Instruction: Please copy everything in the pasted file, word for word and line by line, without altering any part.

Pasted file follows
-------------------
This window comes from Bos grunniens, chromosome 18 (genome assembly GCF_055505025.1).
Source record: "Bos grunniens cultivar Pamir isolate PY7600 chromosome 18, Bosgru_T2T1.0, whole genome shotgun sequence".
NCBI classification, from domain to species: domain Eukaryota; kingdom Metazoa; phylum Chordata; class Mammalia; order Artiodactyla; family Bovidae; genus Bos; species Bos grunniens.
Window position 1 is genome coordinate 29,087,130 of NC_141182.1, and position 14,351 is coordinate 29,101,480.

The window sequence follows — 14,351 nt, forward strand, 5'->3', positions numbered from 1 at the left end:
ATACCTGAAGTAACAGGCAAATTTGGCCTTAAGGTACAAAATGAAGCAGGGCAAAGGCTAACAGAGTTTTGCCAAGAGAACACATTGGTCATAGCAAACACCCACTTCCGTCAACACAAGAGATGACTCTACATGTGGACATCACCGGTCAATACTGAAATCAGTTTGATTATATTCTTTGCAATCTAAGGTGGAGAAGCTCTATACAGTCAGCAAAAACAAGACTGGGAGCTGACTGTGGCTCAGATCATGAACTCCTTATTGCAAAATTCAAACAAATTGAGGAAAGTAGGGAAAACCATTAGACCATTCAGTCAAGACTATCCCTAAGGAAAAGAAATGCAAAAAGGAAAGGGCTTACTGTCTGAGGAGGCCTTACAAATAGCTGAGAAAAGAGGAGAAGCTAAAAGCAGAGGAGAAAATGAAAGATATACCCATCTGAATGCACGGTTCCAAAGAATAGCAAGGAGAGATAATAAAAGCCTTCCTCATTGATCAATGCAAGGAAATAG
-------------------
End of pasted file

This window comes from Bos grunniens, chromosome 18 (genome assembly GCF_055505025.1).
Source record: "Bos grunniens cultivar Pamir isolate PY7600 chromosome 18, Bosgru_T2T1.0, whole genome shotgun sequence".
NCBI classification, from domain to species: domain Eukaryota; kingdom Metazoa; phylum Chordata; class Mammalia; order Artiodactyla; family Bovidae; genus Bos; species Bos grunniens.
Window position 1 is genome coordinate 29,087,130 of NC_141182.1, and position 14,351 is coordinate 29,101,480.

The window sequence follows — 14,351 nt, forward strand, 5'->3', positions numbered from 1 at the left end:
ATACCTGAAGTAACAGGCAAATTTGGCCTTAAGGTACAAAATGAAGCAGGGCAAAGGCTAACAGAGTTTTGCCAAGAGAACACATTGGTCATAGCAAACACCCACTTCCGTCAACACAAGAGATGACTCTACATGTGGACATCACCGGTCAATACTGAAATCAGTTTGATTATATTCTTTGCAATCTAAGGTGGAGAAGCTCTATACAGTCAGCAAAAACAAGACTGGGAGCTGACTGTGGCTCAGATCATGAACTCCTTATTGCAAAATTCAAACAAATTGAGGAAAGTAGGGAAAACCATTAGACCATTCAGTCAAGACTATCCCTAAGGAAAAGAAATGCAAAAAGGAAAGGGCTTACTGTCTGAGGAGGCCTTACAAATAGCTGAGAAAAGAGGAGAAGCTAAAAGCAGAGGAGAAAATGAAAGATATACCCATCTGAATGCACGGTTCCAAAGAATAGCAAGGAGAGATAATAAAAGCCTTCCTCATTGATCAATGCAAGGAAATAG